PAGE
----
Briefs

Latvia: 7–13 November 2016

  • Share on Facebook
  • Share on Twitter
On 12 November a Russian TV channel broadcasting to Latvia featured a program discussing the country’s alleged demographic problems and discrimination against Russian speakers.
 
Event: State-owned Russian channel “TV Centre,” owned by the city of Moscow but broadcast in Latvia, aired the program in question (see video starting from 11:20).
 
The false fact or narrative: In the story host Alexey Pushkov claimed that 800,000 Latvians— one-third of the country’s population—have left Latvia over the past 20 years. Another journalist, Yulia Grabovska, reported on the “demographic catastrophe” Latvia faces. She quoted independent analyst Evgeniya Zaiceva, who stated that while 2.8 million people lived in Latvia during Soviet times, today only 1.8 million remain. The journalist also claimed that Latvia has lost more than a million of its residents over the last 25 years, and that 3,000 leave the country every month. To support this statement, she interviewed two Latvian students who said they would leave if given the chance (see video starting from 11:48).
 
The journalist also aired the views of Alexander Gaponenko—a prominent pro-Kremlin activist on behalf of Russian speakers’ rights—who claimed that Latvia’s problems will worsen in 2018 when European Union development aid comes to an end. Ruslan Pankratov, a member of the Riga City Council who represents the pro-Kremlin party “Harmony,” said “the [demographic] catastrophe in Latvia will be so enormous that it will not be possible to hide it.” In particular, Pankratov criticized Latvian policymakers who—under pressure from Washington—continue destructive relations with their neighbors. Although he did not mention any particular country, from the context it was clear that he was alluding to Russia.
 
The story then turned to discrimination against ethnic Russians in Latvia (see starting from 15:05). The journalist claimed that all 20 of Latvia’s ministers of education since 1991 have been united in their attempts to “destroy the Russian schools” (see starting from 17:00). In particular the television program where the story first appeared  Postscriptum focuses on amendments to the education law that propose dismissing teachers and heads of educational institutions who show “disloyalty” (see our previous briefs on this issue).
 
Reality on the ground: Latvia’s population has indeed shrunk since the collapse of the USSR. During the Soviet era, it peaked in 1989 at 2.6 million. By early 2016, according to Central Statistical Bureau records, that had fallen to about 1.97 million. It is clear that the Postscriptum story exaggerated both the size of Latvia’s Soviet-era population and the decline since then.
 
The Postscriptum report oversimplified Latvia’s emigration issues and provided incorrect data. It is estimated that around 10 percent of Latvians have left since the Soviet collapse. Though the past 15 years has seen the most intense migration, many of these people are military personnel who fled Latvia in the early 1990s. The data suggest that the pace of emigration has slowed in recent years. According to Eurostat, 19,000 people left Latvia in 2014, an average of 1,583 per month. Incidentally, many Latvians abroad also maintain close ties with their home country. In 2015, for example, they transferred more than €691 million in remittances. The fact that the death rate exceeds birth rate is a far more significant cause of Latvia’s population decrease than immigration. Nevertheless, in recent years the birth rate has increased in Latvia.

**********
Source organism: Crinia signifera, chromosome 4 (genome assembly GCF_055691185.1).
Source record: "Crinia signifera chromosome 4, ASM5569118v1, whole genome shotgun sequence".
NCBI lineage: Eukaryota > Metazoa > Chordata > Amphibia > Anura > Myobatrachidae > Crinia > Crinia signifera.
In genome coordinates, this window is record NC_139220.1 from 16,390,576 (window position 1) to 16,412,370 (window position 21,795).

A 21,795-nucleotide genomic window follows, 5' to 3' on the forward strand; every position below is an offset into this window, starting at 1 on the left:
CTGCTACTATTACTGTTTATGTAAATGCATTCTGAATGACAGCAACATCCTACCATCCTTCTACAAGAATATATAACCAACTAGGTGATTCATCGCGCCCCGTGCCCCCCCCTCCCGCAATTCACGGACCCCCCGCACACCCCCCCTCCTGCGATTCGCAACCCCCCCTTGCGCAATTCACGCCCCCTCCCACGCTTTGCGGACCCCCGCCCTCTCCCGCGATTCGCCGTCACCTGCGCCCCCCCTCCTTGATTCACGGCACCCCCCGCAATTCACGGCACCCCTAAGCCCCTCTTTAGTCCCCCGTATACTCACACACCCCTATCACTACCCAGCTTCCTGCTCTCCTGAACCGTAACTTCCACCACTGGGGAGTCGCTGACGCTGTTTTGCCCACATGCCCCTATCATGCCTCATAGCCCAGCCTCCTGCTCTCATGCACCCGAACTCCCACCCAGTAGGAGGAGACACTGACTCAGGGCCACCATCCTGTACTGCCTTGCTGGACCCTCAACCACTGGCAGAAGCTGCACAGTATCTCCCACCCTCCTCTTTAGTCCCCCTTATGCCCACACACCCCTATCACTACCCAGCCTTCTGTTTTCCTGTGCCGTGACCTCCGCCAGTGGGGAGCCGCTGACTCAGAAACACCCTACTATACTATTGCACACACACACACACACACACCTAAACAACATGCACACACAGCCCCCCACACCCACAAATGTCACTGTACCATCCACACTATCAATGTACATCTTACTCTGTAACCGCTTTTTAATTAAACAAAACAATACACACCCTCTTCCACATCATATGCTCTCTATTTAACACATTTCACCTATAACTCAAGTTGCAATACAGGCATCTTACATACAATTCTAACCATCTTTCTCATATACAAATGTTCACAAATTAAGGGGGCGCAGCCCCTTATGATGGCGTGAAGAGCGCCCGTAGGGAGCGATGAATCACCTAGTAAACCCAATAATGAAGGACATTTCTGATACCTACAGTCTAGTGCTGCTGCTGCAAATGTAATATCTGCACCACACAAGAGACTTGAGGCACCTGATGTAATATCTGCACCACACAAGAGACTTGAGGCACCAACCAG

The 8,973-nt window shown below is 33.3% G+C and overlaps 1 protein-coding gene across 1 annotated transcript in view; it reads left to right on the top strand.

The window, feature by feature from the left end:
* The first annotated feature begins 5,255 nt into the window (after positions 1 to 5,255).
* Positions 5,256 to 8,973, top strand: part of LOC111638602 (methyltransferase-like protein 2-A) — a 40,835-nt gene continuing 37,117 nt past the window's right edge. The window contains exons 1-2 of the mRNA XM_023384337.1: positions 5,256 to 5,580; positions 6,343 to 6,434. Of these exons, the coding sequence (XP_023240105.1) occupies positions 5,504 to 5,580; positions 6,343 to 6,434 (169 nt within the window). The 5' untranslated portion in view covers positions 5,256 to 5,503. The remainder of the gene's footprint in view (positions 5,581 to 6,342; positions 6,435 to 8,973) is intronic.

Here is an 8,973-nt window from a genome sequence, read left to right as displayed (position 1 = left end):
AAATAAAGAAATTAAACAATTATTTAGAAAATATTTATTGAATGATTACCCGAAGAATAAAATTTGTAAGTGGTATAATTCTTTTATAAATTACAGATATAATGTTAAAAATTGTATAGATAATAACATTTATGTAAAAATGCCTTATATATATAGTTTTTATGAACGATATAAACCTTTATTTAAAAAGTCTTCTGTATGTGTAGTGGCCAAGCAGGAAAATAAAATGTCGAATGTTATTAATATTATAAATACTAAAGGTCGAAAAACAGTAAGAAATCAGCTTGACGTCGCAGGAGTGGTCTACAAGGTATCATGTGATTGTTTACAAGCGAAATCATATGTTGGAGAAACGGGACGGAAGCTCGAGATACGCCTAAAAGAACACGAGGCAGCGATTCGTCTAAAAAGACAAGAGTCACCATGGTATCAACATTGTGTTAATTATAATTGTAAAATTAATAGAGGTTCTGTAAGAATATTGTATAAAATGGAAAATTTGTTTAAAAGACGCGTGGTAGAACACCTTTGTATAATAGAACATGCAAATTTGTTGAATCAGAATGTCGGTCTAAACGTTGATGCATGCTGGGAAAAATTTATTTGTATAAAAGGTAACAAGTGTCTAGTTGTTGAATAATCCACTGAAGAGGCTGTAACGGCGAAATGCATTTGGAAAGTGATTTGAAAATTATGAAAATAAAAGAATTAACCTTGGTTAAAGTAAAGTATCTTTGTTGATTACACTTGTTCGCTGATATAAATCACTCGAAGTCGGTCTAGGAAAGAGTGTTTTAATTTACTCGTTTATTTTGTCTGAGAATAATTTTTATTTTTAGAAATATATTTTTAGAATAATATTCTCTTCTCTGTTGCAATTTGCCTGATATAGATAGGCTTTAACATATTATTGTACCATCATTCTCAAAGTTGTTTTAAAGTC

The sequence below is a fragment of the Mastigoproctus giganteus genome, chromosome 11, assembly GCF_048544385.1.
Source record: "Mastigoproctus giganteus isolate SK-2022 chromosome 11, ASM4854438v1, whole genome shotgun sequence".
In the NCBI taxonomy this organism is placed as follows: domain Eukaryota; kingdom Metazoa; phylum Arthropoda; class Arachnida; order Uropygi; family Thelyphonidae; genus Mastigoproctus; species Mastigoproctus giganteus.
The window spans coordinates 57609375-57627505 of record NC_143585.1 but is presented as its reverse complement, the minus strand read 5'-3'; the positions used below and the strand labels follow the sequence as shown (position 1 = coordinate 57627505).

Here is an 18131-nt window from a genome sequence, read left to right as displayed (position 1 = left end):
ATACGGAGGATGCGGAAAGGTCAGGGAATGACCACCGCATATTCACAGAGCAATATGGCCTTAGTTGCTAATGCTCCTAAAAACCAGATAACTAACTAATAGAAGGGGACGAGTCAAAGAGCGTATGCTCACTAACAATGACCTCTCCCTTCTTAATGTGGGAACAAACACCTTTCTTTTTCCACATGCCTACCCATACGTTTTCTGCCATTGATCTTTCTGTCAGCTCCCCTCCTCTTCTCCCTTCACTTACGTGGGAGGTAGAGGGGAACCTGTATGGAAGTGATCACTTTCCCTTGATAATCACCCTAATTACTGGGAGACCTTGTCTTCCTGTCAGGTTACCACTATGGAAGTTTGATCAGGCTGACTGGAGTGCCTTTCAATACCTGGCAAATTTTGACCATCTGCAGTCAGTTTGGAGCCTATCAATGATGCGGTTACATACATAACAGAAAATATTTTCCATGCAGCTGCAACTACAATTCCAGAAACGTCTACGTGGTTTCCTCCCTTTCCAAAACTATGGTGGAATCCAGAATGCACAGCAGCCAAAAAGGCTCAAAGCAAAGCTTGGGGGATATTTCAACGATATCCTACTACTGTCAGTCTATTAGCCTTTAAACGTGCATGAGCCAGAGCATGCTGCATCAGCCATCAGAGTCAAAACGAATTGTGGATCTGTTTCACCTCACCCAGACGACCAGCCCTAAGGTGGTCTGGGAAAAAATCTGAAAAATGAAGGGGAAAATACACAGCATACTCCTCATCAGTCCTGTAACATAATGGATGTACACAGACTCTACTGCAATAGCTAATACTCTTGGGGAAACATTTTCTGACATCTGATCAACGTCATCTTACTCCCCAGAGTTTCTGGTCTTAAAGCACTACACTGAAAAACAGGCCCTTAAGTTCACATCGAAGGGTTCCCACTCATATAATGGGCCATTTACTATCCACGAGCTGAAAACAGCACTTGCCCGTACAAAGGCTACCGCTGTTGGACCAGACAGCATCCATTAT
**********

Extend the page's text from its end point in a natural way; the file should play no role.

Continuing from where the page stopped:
The EU is providing financial support for the 2014-20 period; in addition, two more years have been added finish EU-supported infrastructure, development and social cohesion projects. That makes Gaponenko’s claim about EU donations ending in 2018 incorrect. Pankratov’s criticism of Latvian policymakers, in turn, is based on a conspiracy theory that claims Latvia’s political elites are U.S. puppets. The Postscriptum journalist’s claim that all Latvian education ministers want to destroy Latvia’s Russian schools is also unsubstantiated. In fact, Latvia offers a unique education system, with state-financed minority education programs in seven languages, including Russian.
 
Techniques
  • Cardstacking, 
  • no proof, 
  • exaggeration
  • overgeneralization.
 
Audience: Latvia’s Russian-speaking community, as well as ethnic Latvians.
 
Analysis: This multifaceted disinformation case mixes Latvia’s demographic problems with allegations of discrimination against Russian-speaking Latvians. The dramatization of Latvia’s demographic situation aims to portray highlight Latvia as a failed state whose pro-Western elite ignores its people. Its discrimination of Russian speakers, in turn, helps to portray that same elite as nationalists and Russophobes.